Critical Age Hypothesis
The Critical Age Hypothesis is that literacy acquisition is likely to be compromised if children are not intelligible by the age of 5;6 especially if they also have semantic and syntactic difficulties (Bishop & Adams, 1990).
Mild Speech Difficulties >6;9
Persistent, mild speech production difficulties beyond age 6;9 are associated with literacy acquisition difficulties. (Nathan, et al., 2004).
If parents say their child ‘loses words’ it may be significant, but it is not a ‘CAS indicator’/‘SSD indicator’. The “losing words” phenomenon occurs in early typical development. However, it may indicate language regression due to epilepsy (e.g. Landau-Kleffner syndrome), tumours, etc.
Individuals with cognitive impairment are likely to have speech sound errors. The most frequent error-type is likely to be deletion of consonants. Errors are likely to be inconsistent. The pattern of errors is likely to be similar to that of very young children or children with SSD of unknown origin. (Shriberg & Widder, 1990).
According to Day, Street, Ching, Crow, Martin, Orsini, Cook, Mahler, Hopkins, Chisholm, & Close (2010), children in the LOCHI study with hearing aids or cochlear implants have delayed phonological development compared with hearing peers; use developmental patterns well beyond expected ages of suppression; use the unusual pattern of backing at 3 and 5 years.
Phonological processes negatively impact speech intelligibility at age 5. There is a significant effect of hearing loss on phoneme accuracy scores for children with hearing aids at 3 years of age but not at 5. There is no significant effect of the age of first fitting of hearing aids on phoneme accuracy, or the presence of phonological processes at 3 or 5 years of age.
Bishop, D.V.M., & Adams, C. (1990). A prospective study of the relationship between specific language impairment, phonological disorders and reading retardation. Journal of Child Psychology and Psychiatry, 31, 1027-1050.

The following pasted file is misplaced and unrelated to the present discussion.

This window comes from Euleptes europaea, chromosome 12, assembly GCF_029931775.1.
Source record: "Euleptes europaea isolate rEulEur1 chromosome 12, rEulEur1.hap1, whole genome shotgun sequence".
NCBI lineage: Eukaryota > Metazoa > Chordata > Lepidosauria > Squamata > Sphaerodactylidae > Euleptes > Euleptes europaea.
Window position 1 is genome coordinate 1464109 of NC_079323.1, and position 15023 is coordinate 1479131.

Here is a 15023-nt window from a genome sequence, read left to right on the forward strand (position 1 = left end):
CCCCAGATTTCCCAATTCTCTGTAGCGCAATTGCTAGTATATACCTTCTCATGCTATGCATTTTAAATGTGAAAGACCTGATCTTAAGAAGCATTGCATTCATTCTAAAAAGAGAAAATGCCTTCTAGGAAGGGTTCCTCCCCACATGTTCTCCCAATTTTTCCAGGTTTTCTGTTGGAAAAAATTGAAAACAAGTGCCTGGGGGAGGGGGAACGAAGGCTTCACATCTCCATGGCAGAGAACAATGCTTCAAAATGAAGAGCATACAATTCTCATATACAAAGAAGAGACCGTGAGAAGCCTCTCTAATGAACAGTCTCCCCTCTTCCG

Bowen, C. (2009). Children's speech sound disorders. Oxford: Wiley-Blackwell, p. 57.
Day, J., Street, L., Ching, T., Crowe, K., Martin, V., Orsini, J., Cook, C., Mahler, N., Hopkins, T., Chisholm, K., & Close, L. (2010, May). The phonological abilities of hearing impaired children: Interim results from the LOCHI study. Melbourne, Speech Pathology Australia Conference.
Eisenson, J. & Ogilvie, M. (1963). Speech correction in the schools. New York: Macmillan.
Gibbon, F. E. (2009). Vowel errors in children with speech disorders. In C. Bowen, Children's speech sound disorders. Oxford: Wiley-Blackwell.
Harrison, L. J. & McLeod, S. (2010). Risk and protective factors associated with speech and language impairment in a nationally representative sample of 4- to 5-year-old children. Journal of Speech, Language, and Hearing Research, 53(2), 508-529.
Nathan, L., Stackhouse, J., Goulandris, N. & Snowling, M.J. (2004). The development of early literacy skills among children with speech difficulties: A test of the ‘Critical Age Hypothesis’. Journal of Speech, Language, and Hearing Research, 47(2), 337-391.
Pollock, K. E., & Berni, M. C. (2003). Incidence of non-rhotic vowel errors in children: Data from the Memphis Vowel Project. Clinical Linguistics and Phonetics, 17, 393-401.
Shriberg, L.D. (1982). Diagnostic assessment of developmental phonological disorders. In M. Crary (Ed.). Phonological intervention, concepts and procedures. San Diego: College-Hill Inc.
Shriberg, L. D., Kent, R. D., Karlsson, H. B., McSweeny, J. L., Nadler, C.J., & Brown, R. L. (2003). A diagnostic marker for speech delay associated with otitis media with effusion: backing of obstruents. Clinical Linguistics and Phonetics, 17(7), 529 - 547.
Shriberg, L., & Widder, C. J. (1990). Speech and prosody characteristics of adults with mental retardation. Journal of Speech and Hearing Research, 33, 627-653.